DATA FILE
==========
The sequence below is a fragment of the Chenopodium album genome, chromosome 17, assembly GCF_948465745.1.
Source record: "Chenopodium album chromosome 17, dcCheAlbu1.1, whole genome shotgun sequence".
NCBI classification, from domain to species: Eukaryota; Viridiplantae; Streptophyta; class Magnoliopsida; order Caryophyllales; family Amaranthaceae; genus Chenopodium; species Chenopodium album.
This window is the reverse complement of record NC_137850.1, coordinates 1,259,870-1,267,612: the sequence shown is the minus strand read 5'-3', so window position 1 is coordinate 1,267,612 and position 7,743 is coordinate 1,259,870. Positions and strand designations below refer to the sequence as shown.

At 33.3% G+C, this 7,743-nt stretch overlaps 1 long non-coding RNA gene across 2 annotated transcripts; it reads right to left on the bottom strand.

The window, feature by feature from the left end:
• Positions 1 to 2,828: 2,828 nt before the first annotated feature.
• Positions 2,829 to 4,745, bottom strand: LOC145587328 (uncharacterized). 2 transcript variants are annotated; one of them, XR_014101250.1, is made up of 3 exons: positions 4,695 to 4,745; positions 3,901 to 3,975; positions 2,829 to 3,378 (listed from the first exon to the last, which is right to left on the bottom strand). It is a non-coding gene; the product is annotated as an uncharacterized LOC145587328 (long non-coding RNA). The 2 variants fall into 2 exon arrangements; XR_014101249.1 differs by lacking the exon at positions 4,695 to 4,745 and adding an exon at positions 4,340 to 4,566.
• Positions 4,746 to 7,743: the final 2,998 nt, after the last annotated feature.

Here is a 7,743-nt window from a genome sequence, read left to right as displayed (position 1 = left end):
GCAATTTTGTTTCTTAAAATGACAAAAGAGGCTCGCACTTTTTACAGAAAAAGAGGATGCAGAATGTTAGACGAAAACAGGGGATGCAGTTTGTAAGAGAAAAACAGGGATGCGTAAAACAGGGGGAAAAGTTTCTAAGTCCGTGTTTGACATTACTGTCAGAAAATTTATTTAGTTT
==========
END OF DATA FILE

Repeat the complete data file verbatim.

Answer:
The sequence below is a fragment of the Chenopodium album genome, chromosome 17, assembly GCF_948465745.1.
Source record: "Chenopodium album chromosome 17, dcCheAlbu1.1, whole genome shotgun sequence".
NCBI classification, from domain to species: Eukaryota; Viridiplantae; Streptophyta; class Magnoliopsida; order Caryophyllales; family Amaranthaceae; genus Chenopodium; species Chenopodium album.
This window is the reverse complement of record NC_137850.1, coordinates 1,259,870-1,267,612: the sequence shown is the minus strand read 5'-3', so window position 1 is coordinate 1,267,612 and position 7,743 is coordinate 1,259,870. Positions and strand designations below refer to the sequence as shown.

At 33.3% G+C, this 7,743-nt stretch overlaps 1 long non-coding RNA gene across 2 annotated transcripts; it reads right to left on the bottom strand.

The window, feature by feature from the left end:
• Positions 1 to 2,828: 2,828 nt before the first annotated feature.
• Positions 2,829 to 4,745, bottom strand: LOC145587328 (uncharacterized). 2 transcript variants are annotated; one of them, XR_014101250.1, is made up of 3 exons: positions 4,695 to 4,745; positions 3,901 to 3,975; positions 2,829 to 3,378 (listed from the first exon to the last, which is right to left on the bottom strand). It is a non-coding gene; the product is annotated as an uncharacterized LOC145587328 (long non-coding RNA). The 2 variants fall into 2 exon arrangements; XR_014101249.1 differs by lacking the exon at positions 4,695 to 4,745 and adding an exon at positions 4,340 to 4,566.
• Positions 4,746 to 7,743: the final 2,998 nt, after the last annotated feature.

Here is a 7,743-nt window from a genome sequence, read left to right as displayed (position 1 = left end):
GCAATTTTGTTTCTTAAAATGACAAAAGAGGCTCGCACTTTTTACAGAAAAAGAGGATGCAGAATGTTAGACGAAAACAGGGGATGCAGTTTGTAAGAGAAAAACAGGGATGCGTAAAACAGGGGGAAAAGTTTCTAAGTCCGTGTTTGACATTACTGTCAGAAAATTTATTTAGTTT